Still, Muschamp and a lot of the players on this roster are just one year removed from winning 11 games and playing in the Sugar Bowl. Starting with 2011, its past four recruiting classes have finished No. 12, No. 4, No. 3 and No. 9 in the country. Those aren't Alabama numbers, but they're about as close as anyone will get.
Last year's team was poorly coached, yes, but it was also ravaged by injuries, which tend to normalize from year to year. The offensive line should be much better, and quarterback Jeff Driskel—despite not thus far justifying his recruiting pedigree—is definitely a massive upgrade over Tyler Murphy and Skyler Mornhinweg.
Driskel is 6'4" with a good arm and great mobility, but inconsistency and poor decision-making have marked his career in Gainesville. For that, Florida brought in former Duke offensive coordinator Kurt Roper, a 2013 Broyles Award finalist who helped mobile QB Anthony Boone maximize his potential by working from the shotgun.
He plans to do the same at Florida, and according to Bleacher Report's Randy Chambers, Driskel fits that system just as well:
Seriously, Kurt Roper’s offensive system was built for a quarterback such as Driskel. Spread the field, allow the quarterback to use his legs when needed, get the ball out quickly and allow the receivers to make things happen. In past years, Driskel was asked to do too much and wasn't able to take advantage of his athleticism.
If Roper and Driskel can fix last year's offense, why shouldn't Florida contend for an SEC championship? It doesn't need to be great on that side of the ball; something in the national top 40 would do. With all the talent that returns on defense—a group highlighted by linebacker Dante Fowler and cornerback Vernon Hargreaves III—and Muschamp and D.J. Durkin on the sideline, you know the Gators will make it hard for opponents to score. Plus, the SEC East is always up for grabs.
The main reason Florida represents a good value, though, is because of the strength of its schedule. The number I projected up top is higher than it ought to be because Florida has a pair of impossibly difficult games—at Alabama and Florida State—on its schedule. And we don't really think a two-loss team can make the playoff, do we?
Yes, actually, we do…provided those two losses come in Tuscaloosa and Tallahassee. Those would be completely forgivable defeats.
No one knows for sure how the CFP selection committee will function, but chairman Jeff Long said in April that the four "best" teams will be chosen over the four "most deserving" teams with the best resumes, per Chuck Carlton of The Dallas Morning News.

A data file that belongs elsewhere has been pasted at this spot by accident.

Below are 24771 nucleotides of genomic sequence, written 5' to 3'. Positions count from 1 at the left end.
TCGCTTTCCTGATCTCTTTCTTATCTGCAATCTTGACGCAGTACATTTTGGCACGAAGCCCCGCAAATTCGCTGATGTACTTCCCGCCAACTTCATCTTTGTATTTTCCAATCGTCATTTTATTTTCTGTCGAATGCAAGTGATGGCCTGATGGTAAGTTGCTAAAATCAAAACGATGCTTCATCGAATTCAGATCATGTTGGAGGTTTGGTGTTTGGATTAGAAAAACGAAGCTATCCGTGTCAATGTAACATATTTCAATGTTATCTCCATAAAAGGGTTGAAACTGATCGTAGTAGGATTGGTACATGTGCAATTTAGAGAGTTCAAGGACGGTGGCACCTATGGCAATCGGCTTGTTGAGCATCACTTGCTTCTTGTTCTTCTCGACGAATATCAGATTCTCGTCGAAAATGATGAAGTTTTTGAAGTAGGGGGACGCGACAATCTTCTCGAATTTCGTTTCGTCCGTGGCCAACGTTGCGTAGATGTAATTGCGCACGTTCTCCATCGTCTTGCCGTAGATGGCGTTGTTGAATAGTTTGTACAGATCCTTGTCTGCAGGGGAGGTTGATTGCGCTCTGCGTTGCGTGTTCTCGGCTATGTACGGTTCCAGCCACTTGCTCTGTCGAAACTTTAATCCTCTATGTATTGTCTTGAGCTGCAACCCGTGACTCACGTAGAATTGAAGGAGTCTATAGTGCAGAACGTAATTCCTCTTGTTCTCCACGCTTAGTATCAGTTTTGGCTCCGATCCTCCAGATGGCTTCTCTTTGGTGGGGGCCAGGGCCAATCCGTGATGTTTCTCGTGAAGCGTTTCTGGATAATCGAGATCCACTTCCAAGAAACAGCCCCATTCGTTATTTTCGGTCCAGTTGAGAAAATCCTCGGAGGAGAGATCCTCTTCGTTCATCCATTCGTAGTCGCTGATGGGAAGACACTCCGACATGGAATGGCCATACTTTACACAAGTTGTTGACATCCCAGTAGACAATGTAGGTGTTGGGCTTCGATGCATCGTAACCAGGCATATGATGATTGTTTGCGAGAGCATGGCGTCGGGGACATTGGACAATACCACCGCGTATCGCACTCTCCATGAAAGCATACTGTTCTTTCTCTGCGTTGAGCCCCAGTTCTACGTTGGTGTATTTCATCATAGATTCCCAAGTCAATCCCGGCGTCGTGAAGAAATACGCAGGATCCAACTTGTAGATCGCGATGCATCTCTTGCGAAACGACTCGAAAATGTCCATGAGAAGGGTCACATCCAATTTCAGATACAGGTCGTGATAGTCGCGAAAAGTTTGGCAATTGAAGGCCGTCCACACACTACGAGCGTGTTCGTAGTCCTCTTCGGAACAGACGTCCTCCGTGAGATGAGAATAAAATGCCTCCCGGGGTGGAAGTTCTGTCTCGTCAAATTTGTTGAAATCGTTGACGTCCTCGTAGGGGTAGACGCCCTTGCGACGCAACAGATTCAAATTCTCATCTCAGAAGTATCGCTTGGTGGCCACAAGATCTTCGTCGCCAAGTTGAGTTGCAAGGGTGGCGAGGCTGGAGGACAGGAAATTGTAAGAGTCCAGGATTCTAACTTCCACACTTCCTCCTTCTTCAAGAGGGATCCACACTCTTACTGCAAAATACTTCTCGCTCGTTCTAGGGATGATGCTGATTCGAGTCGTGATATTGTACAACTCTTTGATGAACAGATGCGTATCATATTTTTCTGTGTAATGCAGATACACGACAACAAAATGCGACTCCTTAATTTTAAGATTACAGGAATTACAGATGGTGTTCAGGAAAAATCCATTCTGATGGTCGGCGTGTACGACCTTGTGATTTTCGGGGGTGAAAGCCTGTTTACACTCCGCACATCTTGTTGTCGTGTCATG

If Florida goes 10-2 with losses at Alabama and Florida State, it would likely enter the SEC Championship Game with a "win and we're in" mindset. No matter what happens elsewhere in the country, an 11-2 SEC champion with two quality road losses would almost definitely qualify for the four-team playoff.
And just imagine if it beats Alabama or FSU!
Man, what a difference a year makes.
Before his team went 3-9 and winless in the SEC, Bret Bielema was regarded as one of the 10 best coaches in America, right? It's not as easy as it looks bringing Wisconsin to three straight Rose Bowls.
If Bielema can better adjust to his new conference in 2014, Arkansas actually has quite a few things going for it—not the least of which is a likeness to last year's Auburn team. Their style of ground game is different, but the Razorbacks can run on anybody, have a potentially great head coach and won double-digit games three seasons ago before losing every conference game last year.
More than all that, they also have the benefit of a favorable home schedule, just as Auburn did in 2013. Arkansas does not stand much of a chance, on paper, of beating Alabama, Georgia, LSU and Ole Miss, but its chances are certainly better at Razorback Stadium than they would be anywhere else.
What if the Razorbacks can channel a little home magic? Who's to say which stadium will be this year's Jordan-Hare?
It is obviously not likely for any of this to happen. That's the reason Arkansas is a sleeper. But was what Auburn did last season any less probable? Wouldn't writing the same things about the Tigers in July 2013 have been equally insane?
Why shouldn't Alex Collins become the next Tre Mason? Why can't Trey Flowers be the next Dee Ford? Both of those guys flashed All-SEC potential in 2013 despite losing game after game after game.
In some ways, isn't that even more impressive than playing well for a team that consistently wins?
If you really want to bet on a long shot, this is your squad.
Follow Brian Leigh on Twitter: @BLeighDAT